"It's a little confusing for me," said Bekka.  "I've caught people staring at me, not in hostility, but the more cow-like, 'Would ya look at that, it's Becky Page' gaze.  But yours is the only autograph I've signed since we arrived.  I'd say it's nice to be left alone, but we aren't, really.  You know how you can just sort of feel when someone is staring at you, even though they're at your back?  I keep getting that.  At the hotel is the worst, we were in line at the concierge for ten minutes.  In California, when I'm recognized, people will walk right up to me.  Not around here.  Is it shyness, or manners, or aloofness towards one of them Hollywood types, or do people really think Becky Page is a Satanic bitch, come to destroy anything more pleasant than a acetone milkshake?"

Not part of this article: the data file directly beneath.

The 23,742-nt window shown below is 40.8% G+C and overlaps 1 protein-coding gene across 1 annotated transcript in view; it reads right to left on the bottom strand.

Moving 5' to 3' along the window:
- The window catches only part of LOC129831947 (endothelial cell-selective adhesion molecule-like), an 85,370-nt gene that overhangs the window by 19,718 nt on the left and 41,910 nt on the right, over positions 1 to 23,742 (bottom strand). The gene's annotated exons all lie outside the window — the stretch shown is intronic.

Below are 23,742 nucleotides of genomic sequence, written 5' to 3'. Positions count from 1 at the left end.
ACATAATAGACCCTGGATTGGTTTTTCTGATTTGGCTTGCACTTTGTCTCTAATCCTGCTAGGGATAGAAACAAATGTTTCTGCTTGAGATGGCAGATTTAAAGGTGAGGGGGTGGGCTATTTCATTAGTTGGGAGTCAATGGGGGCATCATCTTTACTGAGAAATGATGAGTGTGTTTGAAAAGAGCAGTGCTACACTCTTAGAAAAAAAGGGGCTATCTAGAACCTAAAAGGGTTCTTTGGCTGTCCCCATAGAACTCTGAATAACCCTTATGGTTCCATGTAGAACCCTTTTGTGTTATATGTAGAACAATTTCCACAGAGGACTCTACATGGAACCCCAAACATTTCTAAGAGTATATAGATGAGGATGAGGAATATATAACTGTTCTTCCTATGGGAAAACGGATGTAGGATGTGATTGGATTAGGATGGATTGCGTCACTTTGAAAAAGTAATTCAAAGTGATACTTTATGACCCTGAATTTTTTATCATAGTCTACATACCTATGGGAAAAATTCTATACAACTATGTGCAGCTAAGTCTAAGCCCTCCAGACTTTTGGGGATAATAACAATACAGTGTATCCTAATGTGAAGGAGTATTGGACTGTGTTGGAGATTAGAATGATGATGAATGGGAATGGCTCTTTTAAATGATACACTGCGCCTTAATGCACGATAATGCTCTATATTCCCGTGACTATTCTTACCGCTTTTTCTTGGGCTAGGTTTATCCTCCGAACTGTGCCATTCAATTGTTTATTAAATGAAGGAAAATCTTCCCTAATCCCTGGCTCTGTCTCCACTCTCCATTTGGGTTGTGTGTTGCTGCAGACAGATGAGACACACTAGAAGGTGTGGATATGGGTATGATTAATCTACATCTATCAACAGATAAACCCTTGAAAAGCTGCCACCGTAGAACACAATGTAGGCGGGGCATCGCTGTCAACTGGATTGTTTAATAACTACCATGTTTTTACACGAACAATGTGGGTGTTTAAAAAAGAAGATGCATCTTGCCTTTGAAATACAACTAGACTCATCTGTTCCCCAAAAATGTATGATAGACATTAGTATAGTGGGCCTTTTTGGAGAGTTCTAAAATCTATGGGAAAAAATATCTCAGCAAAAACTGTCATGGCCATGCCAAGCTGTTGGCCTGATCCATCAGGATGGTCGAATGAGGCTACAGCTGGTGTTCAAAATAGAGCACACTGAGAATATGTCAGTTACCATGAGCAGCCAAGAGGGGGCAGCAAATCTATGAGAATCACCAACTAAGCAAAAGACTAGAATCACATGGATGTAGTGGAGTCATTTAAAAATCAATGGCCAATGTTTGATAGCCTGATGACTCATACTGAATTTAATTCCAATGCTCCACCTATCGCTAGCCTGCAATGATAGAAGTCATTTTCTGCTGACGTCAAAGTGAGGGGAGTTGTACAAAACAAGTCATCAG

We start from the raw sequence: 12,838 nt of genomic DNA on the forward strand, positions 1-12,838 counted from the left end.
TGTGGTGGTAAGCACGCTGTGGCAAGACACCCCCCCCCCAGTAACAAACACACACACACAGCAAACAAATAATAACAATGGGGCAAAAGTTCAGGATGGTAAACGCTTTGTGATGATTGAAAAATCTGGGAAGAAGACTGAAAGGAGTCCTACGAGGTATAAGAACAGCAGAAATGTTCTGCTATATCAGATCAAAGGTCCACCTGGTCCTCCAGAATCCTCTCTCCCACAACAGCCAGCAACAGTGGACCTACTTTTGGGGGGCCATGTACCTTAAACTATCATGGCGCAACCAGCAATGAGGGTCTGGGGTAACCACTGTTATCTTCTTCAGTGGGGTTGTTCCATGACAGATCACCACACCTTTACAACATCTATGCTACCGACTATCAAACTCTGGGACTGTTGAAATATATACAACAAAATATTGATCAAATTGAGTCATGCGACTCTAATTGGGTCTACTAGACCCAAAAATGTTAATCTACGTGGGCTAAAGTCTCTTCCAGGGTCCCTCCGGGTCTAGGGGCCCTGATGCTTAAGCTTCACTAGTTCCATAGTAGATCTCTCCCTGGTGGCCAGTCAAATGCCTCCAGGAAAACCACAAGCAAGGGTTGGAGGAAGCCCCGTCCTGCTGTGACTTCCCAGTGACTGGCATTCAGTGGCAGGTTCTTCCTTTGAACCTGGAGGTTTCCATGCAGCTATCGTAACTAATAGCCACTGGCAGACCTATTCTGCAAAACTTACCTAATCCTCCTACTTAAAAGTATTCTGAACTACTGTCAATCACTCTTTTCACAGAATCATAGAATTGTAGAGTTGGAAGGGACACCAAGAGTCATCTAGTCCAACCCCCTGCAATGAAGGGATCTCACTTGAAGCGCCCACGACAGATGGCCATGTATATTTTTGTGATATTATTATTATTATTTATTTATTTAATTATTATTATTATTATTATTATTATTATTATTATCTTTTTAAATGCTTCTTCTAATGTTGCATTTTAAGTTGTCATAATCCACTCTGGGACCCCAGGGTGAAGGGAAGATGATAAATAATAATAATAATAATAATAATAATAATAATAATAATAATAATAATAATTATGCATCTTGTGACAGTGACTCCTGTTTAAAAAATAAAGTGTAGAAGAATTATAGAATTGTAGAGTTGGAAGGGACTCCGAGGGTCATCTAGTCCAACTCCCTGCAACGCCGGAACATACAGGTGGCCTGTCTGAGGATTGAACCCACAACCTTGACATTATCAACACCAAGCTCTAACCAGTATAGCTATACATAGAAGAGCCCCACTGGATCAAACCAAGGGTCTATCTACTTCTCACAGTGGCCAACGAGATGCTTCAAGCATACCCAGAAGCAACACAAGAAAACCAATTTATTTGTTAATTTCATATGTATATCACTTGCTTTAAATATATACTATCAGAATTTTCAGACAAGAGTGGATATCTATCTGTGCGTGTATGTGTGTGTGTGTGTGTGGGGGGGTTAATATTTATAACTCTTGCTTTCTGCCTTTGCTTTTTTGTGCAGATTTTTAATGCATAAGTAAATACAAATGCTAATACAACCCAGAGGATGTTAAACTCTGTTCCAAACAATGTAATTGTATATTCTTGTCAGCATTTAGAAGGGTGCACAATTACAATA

"Probably all of them," Mallory answered.  "The polite and the shy are by far the biggest percentage, but I'd bet there are more folks who don't like Becky Page, for whatever reason, than there are in California.  The sort of evangelical gibberish you had to put up with last night isn't very common, that's not the style of either the Lutherans or the Catholics, who have pretty much cornered the market on salvation in Minnesota.  But remember, they're both conservative faiths.  I think that both churches, deep down, hold nearly identical views about what is right and wrong.   The main difference is the Catholics call things sins.  The Lutherans just say it's a darn shame, and leave the judgement and condemnation to the lay people."
     "So what's the chance of finding good sushi in this burg?" I asked.